Want to make a new dress for your little girl without a pattern? This simple tutorial for how to make a pillowcase dress requires no advanced sewing skills!
I did a little sewing this weekend, something I haven’t done in a very long time. It was cathartic in so many ways, and I had forgotten how much I enjoy it.
I bought some fabric a few weeks ago to make a table runner. Maggie saw it & asked if I was going to use it to make her a pretty dress. I told her there wasn’t enough but that I would take her to the fabric store and let her pick out her own fabric to make a dress.
Now I have a confession. At the time, I had absolutely no intention of making Maggie a dress. It was one of those things I just said to appease her, assuming she would forget all about it in a matter of minutes.
Well guess what?
She didn’t forget. She asked at least 5 times a day for almost two weeks when we were going to go pick out fabric for her pretty dress. She wore me down and finally I succumbed.
I am by no means an expert sewer. At one point I may have been an intermediate sewer, but for the most part, I don’t have the patience to mess around with complicated projects or patterns that take more than a few hours.
But I think it turned out pretty cute. At least this little munchkin liked it:
How to Make a Pillowcase Dress
And it was super easy to make, even making it up as I went along!
To make this dress, you will need about a yard of fabric (or less for a smaller dress) and about 1/4 yard of a coordinating fabric. You will also need about a yard of coordinating ribbon. And there are no complicated techniques–if you can sew a straight line, you can make this dress!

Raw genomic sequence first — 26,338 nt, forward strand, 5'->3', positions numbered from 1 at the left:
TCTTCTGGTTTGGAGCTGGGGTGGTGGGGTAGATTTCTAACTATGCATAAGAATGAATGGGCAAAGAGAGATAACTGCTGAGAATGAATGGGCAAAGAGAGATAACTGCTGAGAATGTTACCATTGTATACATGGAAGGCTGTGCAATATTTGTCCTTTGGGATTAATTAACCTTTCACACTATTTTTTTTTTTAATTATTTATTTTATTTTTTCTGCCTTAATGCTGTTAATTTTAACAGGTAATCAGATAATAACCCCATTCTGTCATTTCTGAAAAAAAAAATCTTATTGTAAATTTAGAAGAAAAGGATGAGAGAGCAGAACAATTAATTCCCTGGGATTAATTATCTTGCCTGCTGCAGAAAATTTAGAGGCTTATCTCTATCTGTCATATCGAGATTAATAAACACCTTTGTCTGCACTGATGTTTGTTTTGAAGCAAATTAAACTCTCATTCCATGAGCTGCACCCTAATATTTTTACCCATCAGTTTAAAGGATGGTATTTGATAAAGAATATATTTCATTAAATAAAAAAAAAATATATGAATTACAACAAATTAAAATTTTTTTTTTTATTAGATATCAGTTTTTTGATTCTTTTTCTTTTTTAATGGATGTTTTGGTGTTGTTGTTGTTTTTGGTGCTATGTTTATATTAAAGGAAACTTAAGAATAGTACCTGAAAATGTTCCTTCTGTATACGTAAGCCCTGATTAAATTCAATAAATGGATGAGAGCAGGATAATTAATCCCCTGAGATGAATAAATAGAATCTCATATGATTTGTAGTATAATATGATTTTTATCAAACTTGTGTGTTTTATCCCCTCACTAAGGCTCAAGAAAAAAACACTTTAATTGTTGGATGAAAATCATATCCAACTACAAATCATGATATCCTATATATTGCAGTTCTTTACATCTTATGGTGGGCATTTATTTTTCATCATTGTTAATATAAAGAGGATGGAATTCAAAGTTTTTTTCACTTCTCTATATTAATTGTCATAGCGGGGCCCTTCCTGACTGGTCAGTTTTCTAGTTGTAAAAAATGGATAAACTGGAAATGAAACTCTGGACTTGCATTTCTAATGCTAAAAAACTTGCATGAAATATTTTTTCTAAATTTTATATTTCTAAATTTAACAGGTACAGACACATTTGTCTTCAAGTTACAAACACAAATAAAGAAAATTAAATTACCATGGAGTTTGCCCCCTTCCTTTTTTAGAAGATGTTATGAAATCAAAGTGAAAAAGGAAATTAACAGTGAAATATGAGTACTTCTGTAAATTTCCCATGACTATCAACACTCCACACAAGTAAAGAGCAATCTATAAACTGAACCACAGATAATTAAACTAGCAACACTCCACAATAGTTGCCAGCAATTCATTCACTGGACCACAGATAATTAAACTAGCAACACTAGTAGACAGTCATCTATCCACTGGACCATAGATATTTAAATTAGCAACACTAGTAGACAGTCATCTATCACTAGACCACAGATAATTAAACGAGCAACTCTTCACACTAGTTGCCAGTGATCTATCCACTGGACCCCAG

Step 1: Cut out the dress out of 2 identical pieces of fabric so it looks like this. The easiest way to figure out the size is to take a dress that fits and use it to measure the length, then make it a little wider. When cutting, fold it in half lengthwise so that your armholes are uniform. To make the armholes, cut a “J” shape about 6″ long and 3 inches wide.
Step 2: Cut 2 identical pieces of contrasting fabric about six inches long and match the width to the bottom of the dress. Fold the two trim pieces in half lengthwise, then iron flat.
Step 3: Place folded trim piece on “right” side of fabric with raw edges matched up. Sew together, then fold down and stitch once more.
Step 3: Once you have added the trim piece to both dress pieces, match the dress pieces together, “right” sides together. Stitch the sides together.
Step 4: Fold over the armholes, iron flat, then pin to hold and stitch. This is the hardest part of the whole dress! (And it’s not hard!)
Step 5: Fold over the top of the dress, then fold again so that the raw edge is hidden. Iron flat and stitch closed, leaving about an inch between the seam and the edge. (This is where the ribbon will go). Repeat for other side.
Step 6: Cut ribbon in two pieces. String one ribbon through front and one through back, then tie together on each side. Voila, you’re done! How easy was that?
If you are a good or very meticulous sewer, these directions will probably not satisfy you. There are some raw edges (I used pinking shears to prevent fraying) and I didn’t really measure anything. The dress I made for Trouble ended up being too wide, so I simply re-stitched the sides and then trimmed the excess. Not exactly master tailoring!
But who cares, right?
In just over 2 hours I had two cute dresses for two happy girls.
Sometimes perfection is overrated.
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